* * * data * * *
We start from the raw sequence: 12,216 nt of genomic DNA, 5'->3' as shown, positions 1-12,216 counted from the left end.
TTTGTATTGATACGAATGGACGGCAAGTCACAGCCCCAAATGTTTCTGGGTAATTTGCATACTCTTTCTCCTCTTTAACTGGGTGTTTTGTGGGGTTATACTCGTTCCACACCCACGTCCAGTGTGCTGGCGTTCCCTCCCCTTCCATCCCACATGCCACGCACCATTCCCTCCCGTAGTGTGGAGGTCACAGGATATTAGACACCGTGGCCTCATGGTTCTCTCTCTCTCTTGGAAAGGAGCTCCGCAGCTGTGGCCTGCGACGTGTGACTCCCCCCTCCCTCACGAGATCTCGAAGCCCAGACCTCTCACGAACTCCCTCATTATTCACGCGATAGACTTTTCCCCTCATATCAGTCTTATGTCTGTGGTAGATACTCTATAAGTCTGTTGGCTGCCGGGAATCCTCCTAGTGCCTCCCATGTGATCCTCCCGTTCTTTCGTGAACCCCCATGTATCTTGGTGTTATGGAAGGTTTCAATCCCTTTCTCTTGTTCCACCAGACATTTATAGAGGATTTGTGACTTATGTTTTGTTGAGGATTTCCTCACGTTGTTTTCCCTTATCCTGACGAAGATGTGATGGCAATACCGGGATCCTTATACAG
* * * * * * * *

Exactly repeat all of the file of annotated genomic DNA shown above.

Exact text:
We start from the raw sequence: 12,216 nt of genomic DNA, 5'->3' as shown, positions 1-12,216 counted from the left end.
TTTGTATTGATACGAATGGACGGCAAGTCACAGCCCCAAATGTTTCTGGGTAATTTGCATACTCTTTCTCCTCTTTAACTGGGTGTTTTGTGGGGTTATACTCGTTCCACACCCACGTCCAGTGTGCTGGCGTTCCCTCCCCTTCCATCCCACATGCCACGCACCATTCCCTCCCGTAGTGTGGAGGTCACAGGATATTAGACACCGTGGCCTCATGGTTCTCTCTCTCTCTTGGAAAGGAGCTCCGCAGCTGTGGCCTGCGACGTGTGACTCCCCCCTCCCTCACGAGATCTCGAAGCCCAGACCTCTCACGAACTCCCTCATTATTCACGCGATAGACTTTTCCCCTCATATCAGTCTTATGTCTGTGGTAGATACTCTATAAGTCTGTTGGCTGCCGGGAATCCTCCTAGTGCCTCCCATGTGATCCTCCCGTTCTTTCGTGAACCCCCATGTATCTTGGTGTTATGGAAGGTTTCAATCCCTTTCTCTTGTTCCACCAGACATTTATAGAGGATTTGTGACTTATGTTTTGTTGAGGATTTCCTCACGTTGTTTTCCCTTATCCTGACGAAGATGTGATGGCAATACCGGGATCCTTATACAG